Doree Shafrir’s Startup, a pitch-perfect takedown of tech bros and the new media mavens, begins at a New York City dance party sponsored, in part, by an on-demand laundry app.
“This was the October edition of MorningRave,” Shafrir writes in Startup, “a monthly gathering devoted to the idea that the best way to start the day was with the excited energy of a clean-living dance party, a movement that in a previous generation might have been derided as corny, or Mormon. But this was a different New York.”
Attending MorningRave (in addition to a hipster baby, in headphones) is Mack McAllister, 28, founder and CEO of TakeOff, a wellbeing/mindfulness app poised to secure an additional $600 million in venture capital funding. He’s easily recognized from across the room by Katya Pasternack, 24, an intrepid reporter for digital news network TechScene. She’s in search of a story that could supercharge her online traffic (aka make her career), and their paths are fated to cross again.
With a little help from a coworker’s wife—Sabrina Choe Blum, who also happens to be one of Mack’s employees—Katya unearths a story with potential to torpedo Mack’s career and TakeOff’s shot at “unicorn” status (a valuation of over $1 billion).
“Based on early response to the book, I’m noticing that people are assuming this is all thinly veiled—that I’m telling a story that happened to me,” says Shafrir, who Kirkus reached by phone at home in Los Angeles (she recently relocated from Brooklyn). “I certainly was inspired by my experiences as a journalist, working at startups and writing about startups, but I didn’t experience anything in the plot of the book. These characters are not at all based on real people.”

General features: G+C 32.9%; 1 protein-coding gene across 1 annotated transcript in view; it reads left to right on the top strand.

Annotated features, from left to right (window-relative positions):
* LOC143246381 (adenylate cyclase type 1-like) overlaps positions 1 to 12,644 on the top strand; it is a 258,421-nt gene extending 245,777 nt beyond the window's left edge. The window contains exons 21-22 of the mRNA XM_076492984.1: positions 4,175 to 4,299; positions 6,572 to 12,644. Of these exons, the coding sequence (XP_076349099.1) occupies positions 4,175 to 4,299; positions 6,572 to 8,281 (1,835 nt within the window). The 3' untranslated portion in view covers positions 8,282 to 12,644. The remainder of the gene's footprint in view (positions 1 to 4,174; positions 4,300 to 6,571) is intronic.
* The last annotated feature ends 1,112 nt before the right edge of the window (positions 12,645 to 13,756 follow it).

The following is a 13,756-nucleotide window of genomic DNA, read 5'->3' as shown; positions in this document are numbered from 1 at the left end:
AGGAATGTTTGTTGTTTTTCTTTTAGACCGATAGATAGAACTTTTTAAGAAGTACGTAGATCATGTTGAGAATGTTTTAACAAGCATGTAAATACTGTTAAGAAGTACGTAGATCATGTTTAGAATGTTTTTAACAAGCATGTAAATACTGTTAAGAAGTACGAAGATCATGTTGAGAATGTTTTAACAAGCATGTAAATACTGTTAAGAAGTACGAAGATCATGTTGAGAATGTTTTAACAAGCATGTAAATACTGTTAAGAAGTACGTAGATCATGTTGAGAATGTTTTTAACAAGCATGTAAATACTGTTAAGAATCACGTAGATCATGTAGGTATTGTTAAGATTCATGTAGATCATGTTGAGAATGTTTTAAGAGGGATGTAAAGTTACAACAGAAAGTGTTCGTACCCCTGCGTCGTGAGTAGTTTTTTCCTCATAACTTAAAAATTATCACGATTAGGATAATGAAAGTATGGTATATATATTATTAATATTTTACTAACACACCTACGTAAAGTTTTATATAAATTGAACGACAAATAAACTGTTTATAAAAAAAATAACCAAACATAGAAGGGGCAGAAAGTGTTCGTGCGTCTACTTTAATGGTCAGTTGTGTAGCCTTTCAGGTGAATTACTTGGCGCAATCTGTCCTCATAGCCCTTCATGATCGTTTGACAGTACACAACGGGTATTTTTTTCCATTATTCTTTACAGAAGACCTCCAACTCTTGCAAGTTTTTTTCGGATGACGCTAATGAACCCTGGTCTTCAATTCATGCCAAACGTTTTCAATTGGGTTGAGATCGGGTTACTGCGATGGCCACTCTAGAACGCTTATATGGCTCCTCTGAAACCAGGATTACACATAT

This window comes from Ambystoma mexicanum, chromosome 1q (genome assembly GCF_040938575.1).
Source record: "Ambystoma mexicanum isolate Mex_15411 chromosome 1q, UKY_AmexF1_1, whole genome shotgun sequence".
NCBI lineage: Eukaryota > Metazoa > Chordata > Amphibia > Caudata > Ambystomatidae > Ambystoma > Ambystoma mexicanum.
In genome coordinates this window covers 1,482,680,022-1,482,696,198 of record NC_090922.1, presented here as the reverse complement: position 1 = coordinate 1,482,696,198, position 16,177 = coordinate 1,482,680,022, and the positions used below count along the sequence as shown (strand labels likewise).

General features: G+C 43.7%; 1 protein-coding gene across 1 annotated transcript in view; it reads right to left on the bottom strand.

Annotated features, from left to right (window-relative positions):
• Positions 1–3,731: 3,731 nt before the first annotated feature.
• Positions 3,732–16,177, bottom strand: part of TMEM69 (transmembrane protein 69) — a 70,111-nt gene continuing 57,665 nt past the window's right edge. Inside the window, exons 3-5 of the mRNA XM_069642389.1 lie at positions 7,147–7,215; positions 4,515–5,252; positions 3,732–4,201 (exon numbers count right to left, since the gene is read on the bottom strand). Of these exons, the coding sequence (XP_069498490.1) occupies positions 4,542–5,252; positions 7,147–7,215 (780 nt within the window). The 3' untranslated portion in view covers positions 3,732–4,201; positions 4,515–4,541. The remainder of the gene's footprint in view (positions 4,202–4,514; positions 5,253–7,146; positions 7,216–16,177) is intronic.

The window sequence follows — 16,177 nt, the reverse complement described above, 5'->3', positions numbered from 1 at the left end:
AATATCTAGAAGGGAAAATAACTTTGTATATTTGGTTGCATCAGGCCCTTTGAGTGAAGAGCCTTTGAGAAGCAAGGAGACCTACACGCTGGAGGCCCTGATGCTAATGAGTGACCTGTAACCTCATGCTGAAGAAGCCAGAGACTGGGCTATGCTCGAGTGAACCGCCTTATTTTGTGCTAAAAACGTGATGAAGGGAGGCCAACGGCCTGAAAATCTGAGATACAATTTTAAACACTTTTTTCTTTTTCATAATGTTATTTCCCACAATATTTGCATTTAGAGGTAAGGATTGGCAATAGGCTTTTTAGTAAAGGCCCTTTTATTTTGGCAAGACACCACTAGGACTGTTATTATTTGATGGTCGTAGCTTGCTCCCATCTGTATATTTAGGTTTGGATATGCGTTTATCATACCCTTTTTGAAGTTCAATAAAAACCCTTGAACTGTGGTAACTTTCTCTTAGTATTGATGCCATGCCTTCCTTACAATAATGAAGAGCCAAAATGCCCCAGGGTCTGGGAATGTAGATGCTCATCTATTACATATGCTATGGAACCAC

Shafrir is an acclaimed journalist who’s written for New York, Slate, the Awl, Rolling Stone, and Wired, among others. Startup is her first fiction, and a marked departure from the fact-based storytelling that’s become second nature.
“My responsibility as a journalist, first and foremost, is to tell the truth,” she says. “As a novelist, it’s to tell an essential truth—not the factual truth.”
Startup offers a range of essential truths about media and tech. These visionary men (and they’re all men) of the New York tech scene lack the cynicism of the finance guys and corporate lawyers while exhibiting the same of sense entitlement and bad behavior.
“[F]rom what [Sabrina] had observed working at TakeOff,” Shafrir writes, “these men had a confidence that translated into the arrogant belief that they knew what was right not just for themselves but for everyone else....Tech guys also loved making money but framed it in a way that suggested they were doing all this for the good of mankind, and sure, of course that was going to make them fabulously rich, but the money was just a byproduct of disrupting things and improving the world, so it was okay.”
Despite their projected enlightenment, Mack and his ilk are fostering a culture where sexism and and sexual harassment thrive.
“When I started work on the book,” says Shafrir, who began in January 2015, in the wake of high-profile sexual harassment lawsuits brought by Ellen Pao and Whitney Wolfe against their respective Silicon Valley employers (Kleiner, Tinder), “I was thinking, ‘How can I explore these questions of gender, hypocrisy, and disruption? What’s behind this hypocrisy?’ was my driving question, and I thought it would be interesting to tell the story of someone’s downfall not only through their eyes, but the eyes of [a female journalist] who’s uncovering the story.”
Though the sharpest barbs are reserved for Mack and his fellow tech bros, Startup is a sendup that spares no one.
“I love and hate [these characters] all equally,” Shafrir says. “They all have their good sides but they all kind of suck—kind of like people.”
Megan Labrise writes “Field Notes” and features for Kirkus Reviews.